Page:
2,001 questions • 3,088 answers • 340,302 users
Is it correct to say, 'Desde cuándo haces tal cosa?'. For example, 'Desde cuándo tocas el piano?', to elicit the answer, 'desde mi infancia'.
Thanks in advance.
The example 'Sierra Nevada se encuentra en la provincia de Granada.' seems to me to suggest passive 'se' rather than reflexive. Perhaps because I tend to translate it as 'is found' (passive). Is that an accurate translation?
Also, I've got in the habit of using the Latin American ubicar and estar ubicado. Are these considered incorrect in Spain?
why the personal "a" is omitted here? - representar a las mujeres
Can you describe in what general contexts these would be used?
Are they interchangeable or are meanings slightly different depending who you’re talking to? Example such as when talking to children.
Quiz question: "Cuanto más ricos, más desgraciados.
The richer [you are], the more miserable [you'll be]."
Why are these adjectives plural? (They are adjectives, right?)
In the kwiz, I got:
¿Vive aquí ________ Julia Pérez? Tengo un paquete para ella.
as I saw both first name and last name, according to the lesson, I used 'la doña'. I quote:
We use "don" and "doña" in a very similar way to the titles señor/señora. In English these are also the equivalent of Mr. or Mrs. but with the difference that we use them followed by the person's first name or followed by both first name and surname, but never just their surname.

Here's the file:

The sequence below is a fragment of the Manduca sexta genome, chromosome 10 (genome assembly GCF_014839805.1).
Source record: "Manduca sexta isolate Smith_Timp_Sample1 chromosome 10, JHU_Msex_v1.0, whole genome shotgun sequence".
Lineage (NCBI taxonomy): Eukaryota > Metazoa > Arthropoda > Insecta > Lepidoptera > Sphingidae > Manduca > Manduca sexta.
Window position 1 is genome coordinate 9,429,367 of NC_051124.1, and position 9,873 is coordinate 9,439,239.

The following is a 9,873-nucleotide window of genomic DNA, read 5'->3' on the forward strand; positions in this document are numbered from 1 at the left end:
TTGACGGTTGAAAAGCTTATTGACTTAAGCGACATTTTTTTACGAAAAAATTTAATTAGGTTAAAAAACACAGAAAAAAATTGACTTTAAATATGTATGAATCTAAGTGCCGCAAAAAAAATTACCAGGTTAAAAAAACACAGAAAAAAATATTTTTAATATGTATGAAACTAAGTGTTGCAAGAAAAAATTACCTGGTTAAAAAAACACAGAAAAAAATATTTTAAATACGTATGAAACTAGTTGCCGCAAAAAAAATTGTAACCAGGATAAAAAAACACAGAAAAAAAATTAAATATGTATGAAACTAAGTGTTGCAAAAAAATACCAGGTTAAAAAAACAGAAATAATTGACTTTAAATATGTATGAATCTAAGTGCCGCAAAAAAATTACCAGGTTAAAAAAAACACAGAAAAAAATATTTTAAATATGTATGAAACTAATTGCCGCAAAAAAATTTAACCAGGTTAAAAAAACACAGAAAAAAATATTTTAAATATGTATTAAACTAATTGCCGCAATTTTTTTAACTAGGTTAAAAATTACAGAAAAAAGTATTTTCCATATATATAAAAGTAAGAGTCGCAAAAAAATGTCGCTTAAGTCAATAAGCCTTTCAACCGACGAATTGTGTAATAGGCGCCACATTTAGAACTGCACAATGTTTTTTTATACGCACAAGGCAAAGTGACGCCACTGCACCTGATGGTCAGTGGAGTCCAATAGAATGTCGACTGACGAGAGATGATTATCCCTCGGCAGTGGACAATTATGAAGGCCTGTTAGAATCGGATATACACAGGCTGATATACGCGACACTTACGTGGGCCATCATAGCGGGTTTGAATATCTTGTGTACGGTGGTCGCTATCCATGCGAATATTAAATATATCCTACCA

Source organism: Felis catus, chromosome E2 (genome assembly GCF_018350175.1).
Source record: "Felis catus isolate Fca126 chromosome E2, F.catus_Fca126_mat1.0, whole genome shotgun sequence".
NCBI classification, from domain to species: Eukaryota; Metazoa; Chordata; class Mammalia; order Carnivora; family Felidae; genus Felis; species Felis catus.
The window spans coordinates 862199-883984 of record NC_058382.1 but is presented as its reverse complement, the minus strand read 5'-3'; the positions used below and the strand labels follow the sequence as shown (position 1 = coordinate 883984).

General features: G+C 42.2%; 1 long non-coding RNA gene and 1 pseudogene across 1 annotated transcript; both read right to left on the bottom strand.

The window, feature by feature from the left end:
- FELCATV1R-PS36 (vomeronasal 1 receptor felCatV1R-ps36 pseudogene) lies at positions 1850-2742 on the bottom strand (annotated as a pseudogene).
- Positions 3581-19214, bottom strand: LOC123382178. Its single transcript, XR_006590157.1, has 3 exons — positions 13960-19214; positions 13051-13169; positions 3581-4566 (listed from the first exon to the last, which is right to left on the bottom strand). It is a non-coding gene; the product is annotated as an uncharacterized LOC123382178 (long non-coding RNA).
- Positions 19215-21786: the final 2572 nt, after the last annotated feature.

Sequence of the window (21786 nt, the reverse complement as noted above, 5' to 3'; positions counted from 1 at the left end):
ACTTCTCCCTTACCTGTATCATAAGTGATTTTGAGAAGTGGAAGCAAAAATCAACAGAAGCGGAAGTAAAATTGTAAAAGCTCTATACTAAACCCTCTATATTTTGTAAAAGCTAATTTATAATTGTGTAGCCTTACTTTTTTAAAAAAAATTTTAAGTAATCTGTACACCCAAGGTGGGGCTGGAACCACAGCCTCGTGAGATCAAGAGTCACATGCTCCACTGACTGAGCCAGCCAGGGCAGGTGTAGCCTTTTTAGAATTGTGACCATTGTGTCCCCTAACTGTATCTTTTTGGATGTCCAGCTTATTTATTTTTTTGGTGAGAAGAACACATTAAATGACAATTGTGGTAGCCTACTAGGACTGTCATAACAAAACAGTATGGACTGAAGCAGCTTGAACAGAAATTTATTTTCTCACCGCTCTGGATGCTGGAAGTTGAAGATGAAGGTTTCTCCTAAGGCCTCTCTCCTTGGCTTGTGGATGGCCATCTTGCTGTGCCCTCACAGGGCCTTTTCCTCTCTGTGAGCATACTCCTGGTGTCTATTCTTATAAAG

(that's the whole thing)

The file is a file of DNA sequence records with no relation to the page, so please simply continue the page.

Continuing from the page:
The example even shows: Hemos otorgado el premio a don Javier Cuevas.
Yet, the answer tells me it should have been 'la señora', while in the lesson, no example is to be found stating the combination of 'la señora' (or el señor for that matter) followed by both first and last names.
Is the kwiz wrong here, or am I still missing a clue?
Couldn’t “decorate it for yourself” also be a correct choice if the implied pronoun/antecedent is “usted?”
I can’t see why “usted” wouldn’t be as valid as “él/ella/ellos/ellas” for this construction.
Todo alcalde merece respeto. (English trans: All mayors deserve respect.) Why is it not Todos alcades merece respeto?
I am very confused by the English translation of the sentence "Os veo bastante triste." ("I can see that you are quite sad"). It seems to me quite a few words are missing in the Spanish. Can one also say, "Puedo ver que estáis bastante triste." Please help. I find that I am often confused as to when "que" must be used. And in this particular case, I'm also confused about the verbs.
How does "could" translate from "Dónde estará esa chica?" Isn't that future tense? Would "¿Dónde podría estar esa chica?" be more correct?